Rachel Alexandra is in great form, is healthy and is, male or female, the best 3-year-old in America. The Belmont Stakes is a prestigious race, has a $1 million purse and could afford Rachel Alexandra the chance to do something historic. No filly has ever won more than one leg of the Triple Crown.
Add these components together and what you have is a no-brainer. Of course Rachel Alexandra should run in the Belmont Stakes.
She probably will. Jess Jackson might just be the last true sportsman left in horse racing. He gets a thrill out of seeing his horses compete and competing in the most challenging races. He understands the need to look beyond his own self-interest and keep the well-being of a struggling game in mind. He doesn't always put what's best for his bank account first.
That's exactly what he did when he brought Curlin back for a 4-year-old season, leaving a lot of dollars from the breeding industry on the table. Nor did he ever shy away from a challenge when campaigning his two-time Horse of the Year. Jackson even ran him in the 2008 Breeders' Cup Classic when justifiably concerned Curlin wouldn't run his best over a synthetic surface at Santa Anita.
In short, Jess Jackson gets it.
There will be a lot on the line in the Belmont should Rachel Alexandra run, a lot more than the winner's share of a fat purse. Right now, she is a fabulous filly, one of the best ever. But others have won Triple Crown races. It's a big deal, but not a super0 duper big deal.
To separate herself from the pack, to belong in the most elite company, the type where you get Ruffian and -- really -- no one else, she needs to win the Belmont. No other race would give her quite the same opportunity. Beating Zenyatta somewhere down the line or even winning another race against males like the Travers would be a meaningful accomplishment, just not nearly as meaningful as winning the Belmont Stakes.
Yet, there have been some rumblings that running Rachel Alexandra in the Belmont Stakes would be asking too much of her. Colleague Paul Moran writes: "Having tempted fate without apparent cost -- as far as we know -- pressing Rachel Alexandra's luck would be at least imprudent and at worst reckless on the part of owner Jess Jackson."
It's exactly that sort of thinking that has made racing so much less compelling and popular than it used to be. Horses used to race and they used to prove their greatness on the racetrack. That was great theater, exactly what we'd have should Rachel Alexandra run in the Belmont.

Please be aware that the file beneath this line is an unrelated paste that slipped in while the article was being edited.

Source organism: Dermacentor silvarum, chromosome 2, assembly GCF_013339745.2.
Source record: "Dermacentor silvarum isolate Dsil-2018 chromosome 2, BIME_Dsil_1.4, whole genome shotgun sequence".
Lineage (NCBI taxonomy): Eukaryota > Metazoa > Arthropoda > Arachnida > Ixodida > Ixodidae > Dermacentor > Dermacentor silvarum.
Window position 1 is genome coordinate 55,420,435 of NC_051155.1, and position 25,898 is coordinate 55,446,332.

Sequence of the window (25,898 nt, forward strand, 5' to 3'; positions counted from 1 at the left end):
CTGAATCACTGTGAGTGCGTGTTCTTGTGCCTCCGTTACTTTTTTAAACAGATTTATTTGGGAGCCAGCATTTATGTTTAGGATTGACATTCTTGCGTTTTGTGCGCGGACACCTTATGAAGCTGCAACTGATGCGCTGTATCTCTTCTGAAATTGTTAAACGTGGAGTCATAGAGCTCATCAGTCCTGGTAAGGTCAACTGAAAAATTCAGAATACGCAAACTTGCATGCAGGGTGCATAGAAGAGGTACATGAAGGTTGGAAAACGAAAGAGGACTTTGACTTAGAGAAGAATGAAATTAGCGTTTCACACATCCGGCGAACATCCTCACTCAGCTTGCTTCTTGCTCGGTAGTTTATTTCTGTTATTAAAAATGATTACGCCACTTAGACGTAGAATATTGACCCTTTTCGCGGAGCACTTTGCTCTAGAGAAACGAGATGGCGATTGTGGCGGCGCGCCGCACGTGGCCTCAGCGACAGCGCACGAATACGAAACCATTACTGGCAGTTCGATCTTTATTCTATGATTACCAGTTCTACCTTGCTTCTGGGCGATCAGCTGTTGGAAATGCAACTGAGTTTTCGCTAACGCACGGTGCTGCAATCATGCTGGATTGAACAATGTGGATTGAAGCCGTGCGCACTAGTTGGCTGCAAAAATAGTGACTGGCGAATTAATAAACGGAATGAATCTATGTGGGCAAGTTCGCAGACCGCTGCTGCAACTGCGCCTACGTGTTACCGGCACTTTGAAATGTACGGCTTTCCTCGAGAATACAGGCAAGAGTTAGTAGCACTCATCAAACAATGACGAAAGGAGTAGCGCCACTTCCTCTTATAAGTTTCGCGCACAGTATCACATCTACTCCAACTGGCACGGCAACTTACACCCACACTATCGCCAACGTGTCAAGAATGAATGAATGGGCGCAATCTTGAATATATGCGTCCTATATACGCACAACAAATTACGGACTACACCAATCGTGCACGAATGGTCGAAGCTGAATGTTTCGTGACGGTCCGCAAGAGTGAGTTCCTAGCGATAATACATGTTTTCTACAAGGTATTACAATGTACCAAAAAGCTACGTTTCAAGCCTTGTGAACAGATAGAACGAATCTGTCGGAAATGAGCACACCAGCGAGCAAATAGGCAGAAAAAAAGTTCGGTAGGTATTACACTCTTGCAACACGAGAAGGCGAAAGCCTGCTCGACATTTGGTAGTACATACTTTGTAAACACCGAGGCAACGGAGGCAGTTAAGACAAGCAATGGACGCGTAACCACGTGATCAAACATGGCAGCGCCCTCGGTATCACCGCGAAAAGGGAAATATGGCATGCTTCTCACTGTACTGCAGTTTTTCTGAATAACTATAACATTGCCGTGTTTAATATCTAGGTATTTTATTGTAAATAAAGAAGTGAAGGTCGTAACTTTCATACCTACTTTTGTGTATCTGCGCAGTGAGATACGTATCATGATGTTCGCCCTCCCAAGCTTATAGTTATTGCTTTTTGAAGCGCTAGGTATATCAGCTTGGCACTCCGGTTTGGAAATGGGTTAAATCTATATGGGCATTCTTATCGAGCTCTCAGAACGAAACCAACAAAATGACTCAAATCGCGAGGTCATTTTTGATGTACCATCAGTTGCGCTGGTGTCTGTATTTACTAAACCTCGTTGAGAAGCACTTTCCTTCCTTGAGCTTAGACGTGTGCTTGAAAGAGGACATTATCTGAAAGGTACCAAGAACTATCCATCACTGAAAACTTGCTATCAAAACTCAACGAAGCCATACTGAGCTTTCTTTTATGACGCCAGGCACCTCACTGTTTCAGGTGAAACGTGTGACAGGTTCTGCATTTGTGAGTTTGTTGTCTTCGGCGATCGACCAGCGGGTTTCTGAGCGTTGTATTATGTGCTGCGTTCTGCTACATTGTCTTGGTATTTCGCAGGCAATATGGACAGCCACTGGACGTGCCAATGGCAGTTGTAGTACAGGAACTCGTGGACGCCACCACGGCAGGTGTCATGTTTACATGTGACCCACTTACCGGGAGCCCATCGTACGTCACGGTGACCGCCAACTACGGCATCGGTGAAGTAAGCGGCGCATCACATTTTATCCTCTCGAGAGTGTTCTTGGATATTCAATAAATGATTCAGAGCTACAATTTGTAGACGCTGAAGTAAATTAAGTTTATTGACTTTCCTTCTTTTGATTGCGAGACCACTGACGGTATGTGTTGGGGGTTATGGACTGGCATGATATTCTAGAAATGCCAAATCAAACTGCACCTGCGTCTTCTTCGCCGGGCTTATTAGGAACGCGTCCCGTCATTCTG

Jackson, fortunately, understands that.
"You raise the bar, take chances," he said after the Preakness. "I'm an entrepreneur. I take risks, but the rewards are worth it."
Yet, Jackson, by daring to consider the Belmont, is being called potentially reckless.
Why stop with the Belmont? Why run her anywhere ever again? That's what columnist Wally Hall thinks should be done. He writes: "So please, Mr. Jackson, stick with the wines and let this filly retire on top."
Unintentional or not, there's more than a hint of chauvinism in these columns written by men. No one wrote that Curlin should pass the Belmont after winning the Preakness. But, I guess, the poor little frail filly isn't up to the task because she's a girl and should be retired immediately so that she never gets a boo-boo.
I am so sick of this way of thinking. It is suffocating the sport and, I am convinced, it is ultimately detrimental to the well-being of the animal. Horses need to run more often than they do to have the proper foundation and the strength and toughness to get through what is asked of them when they do race. What other athlete competes five times a year, trains for less than an hour a day and spends the rest of their time holed up in what amounts to a large box? How is that possibly a good idea?
Jackson and his trainer, Steve Asmussen, were right when they asked for some time to make this decision. There's no need to hurry, and they'll have a lot better idea of where things stand after Rachel Alexandra works out Monday at Churchill Downs. They will not run her if she is anything less than 100 percent. But should she continue to thrive and have a good work Monday, there's no reason why she shouldn't be in the Belmont.
That's the right thing to do not just for Jackson, the Belmont and the sport, but also for Rachel Alexandra. This is about her legacy. Let her run.
Bill Finley is an award-winning racing writer whose work has appeared in The New York Times, USA Today and Sports Illustrated. Contact Bill at firstname.lastname@example.org.